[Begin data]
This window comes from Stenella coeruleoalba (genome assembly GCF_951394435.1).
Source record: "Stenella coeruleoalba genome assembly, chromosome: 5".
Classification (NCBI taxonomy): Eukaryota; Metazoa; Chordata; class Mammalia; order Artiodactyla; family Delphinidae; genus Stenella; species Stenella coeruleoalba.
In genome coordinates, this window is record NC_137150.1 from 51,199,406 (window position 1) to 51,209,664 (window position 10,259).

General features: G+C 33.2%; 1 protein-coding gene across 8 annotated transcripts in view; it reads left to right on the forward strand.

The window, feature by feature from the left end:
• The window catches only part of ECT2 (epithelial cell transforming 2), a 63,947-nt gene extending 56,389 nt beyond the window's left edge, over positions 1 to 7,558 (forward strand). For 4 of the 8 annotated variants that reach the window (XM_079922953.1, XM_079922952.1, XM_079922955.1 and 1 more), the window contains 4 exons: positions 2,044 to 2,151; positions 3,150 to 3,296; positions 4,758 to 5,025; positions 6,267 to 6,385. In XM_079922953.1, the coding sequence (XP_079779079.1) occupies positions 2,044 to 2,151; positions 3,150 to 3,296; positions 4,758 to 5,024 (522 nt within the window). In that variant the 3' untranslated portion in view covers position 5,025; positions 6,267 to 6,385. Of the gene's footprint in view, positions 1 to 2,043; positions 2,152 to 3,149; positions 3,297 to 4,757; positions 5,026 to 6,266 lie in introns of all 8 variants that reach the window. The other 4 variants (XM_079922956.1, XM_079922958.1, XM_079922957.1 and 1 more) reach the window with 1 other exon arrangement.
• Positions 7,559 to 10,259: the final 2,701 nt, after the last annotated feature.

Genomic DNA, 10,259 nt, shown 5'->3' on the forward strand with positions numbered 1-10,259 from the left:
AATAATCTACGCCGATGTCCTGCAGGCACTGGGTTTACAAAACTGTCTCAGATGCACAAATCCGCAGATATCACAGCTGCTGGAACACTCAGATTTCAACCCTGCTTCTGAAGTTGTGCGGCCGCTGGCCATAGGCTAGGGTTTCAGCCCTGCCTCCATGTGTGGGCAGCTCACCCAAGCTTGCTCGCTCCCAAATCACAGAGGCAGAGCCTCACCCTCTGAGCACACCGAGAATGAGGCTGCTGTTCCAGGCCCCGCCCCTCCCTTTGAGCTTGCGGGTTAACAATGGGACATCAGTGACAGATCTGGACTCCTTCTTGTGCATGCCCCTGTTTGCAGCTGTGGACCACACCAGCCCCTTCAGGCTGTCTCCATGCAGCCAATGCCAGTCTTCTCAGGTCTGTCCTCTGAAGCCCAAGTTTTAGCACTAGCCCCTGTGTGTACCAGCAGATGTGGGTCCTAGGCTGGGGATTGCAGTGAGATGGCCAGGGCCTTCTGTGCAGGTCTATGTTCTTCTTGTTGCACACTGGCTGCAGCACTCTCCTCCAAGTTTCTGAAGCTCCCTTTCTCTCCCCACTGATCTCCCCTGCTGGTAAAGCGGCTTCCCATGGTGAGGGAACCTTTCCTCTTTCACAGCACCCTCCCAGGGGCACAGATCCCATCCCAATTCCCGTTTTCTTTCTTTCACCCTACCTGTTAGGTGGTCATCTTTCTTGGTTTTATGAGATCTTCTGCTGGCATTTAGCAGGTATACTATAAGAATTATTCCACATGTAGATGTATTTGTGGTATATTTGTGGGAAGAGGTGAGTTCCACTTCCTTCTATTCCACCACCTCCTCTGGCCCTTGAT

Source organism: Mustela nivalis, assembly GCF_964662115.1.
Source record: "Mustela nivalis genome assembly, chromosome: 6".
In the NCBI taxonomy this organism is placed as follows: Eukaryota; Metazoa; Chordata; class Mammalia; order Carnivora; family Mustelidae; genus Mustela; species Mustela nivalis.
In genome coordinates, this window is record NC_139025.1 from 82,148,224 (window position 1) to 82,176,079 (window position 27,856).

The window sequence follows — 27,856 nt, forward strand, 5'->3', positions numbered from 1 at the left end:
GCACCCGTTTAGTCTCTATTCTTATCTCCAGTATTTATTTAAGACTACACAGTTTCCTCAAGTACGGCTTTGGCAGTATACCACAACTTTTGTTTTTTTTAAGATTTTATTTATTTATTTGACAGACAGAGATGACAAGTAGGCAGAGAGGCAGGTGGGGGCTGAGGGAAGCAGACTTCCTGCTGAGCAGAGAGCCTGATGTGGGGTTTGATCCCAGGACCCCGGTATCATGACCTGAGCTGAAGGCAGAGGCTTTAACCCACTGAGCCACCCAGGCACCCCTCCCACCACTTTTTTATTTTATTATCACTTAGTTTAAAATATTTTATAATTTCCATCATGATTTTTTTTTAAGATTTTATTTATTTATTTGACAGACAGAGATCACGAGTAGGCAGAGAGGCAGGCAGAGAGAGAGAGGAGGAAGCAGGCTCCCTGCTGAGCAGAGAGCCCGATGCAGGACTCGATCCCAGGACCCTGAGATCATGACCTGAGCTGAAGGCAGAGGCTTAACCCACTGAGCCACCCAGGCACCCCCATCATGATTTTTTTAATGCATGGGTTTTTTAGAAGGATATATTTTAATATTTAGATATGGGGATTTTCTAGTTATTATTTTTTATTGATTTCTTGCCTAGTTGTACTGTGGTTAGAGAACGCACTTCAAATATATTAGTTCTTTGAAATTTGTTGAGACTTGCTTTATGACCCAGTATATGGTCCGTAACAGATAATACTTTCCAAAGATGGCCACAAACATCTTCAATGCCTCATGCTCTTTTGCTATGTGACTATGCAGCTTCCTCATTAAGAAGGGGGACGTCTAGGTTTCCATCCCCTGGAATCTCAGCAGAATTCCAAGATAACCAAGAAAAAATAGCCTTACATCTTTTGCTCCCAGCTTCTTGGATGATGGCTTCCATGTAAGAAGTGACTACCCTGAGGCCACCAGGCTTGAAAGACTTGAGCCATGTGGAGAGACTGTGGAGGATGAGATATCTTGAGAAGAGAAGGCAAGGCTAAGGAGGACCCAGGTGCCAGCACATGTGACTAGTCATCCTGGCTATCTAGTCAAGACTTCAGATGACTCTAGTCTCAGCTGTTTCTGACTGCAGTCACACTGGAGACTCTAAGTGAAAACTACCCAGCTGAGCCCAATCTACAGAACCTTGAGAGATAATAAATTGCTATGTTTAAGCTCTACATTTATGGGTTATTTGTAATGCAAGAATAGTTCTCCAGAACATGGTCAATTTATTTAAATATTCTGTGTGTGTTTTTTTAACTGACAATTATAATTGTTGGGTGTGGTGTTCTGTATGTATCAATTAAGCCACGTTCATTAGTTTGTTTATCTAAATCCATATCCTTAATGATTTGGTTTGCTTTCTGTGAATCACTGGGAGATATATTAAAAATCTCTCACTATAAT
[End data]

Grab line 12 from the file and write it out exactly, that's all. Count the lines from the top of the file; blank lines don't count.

Source record: "Mustela nivalis genome assembly, chromosome: 6".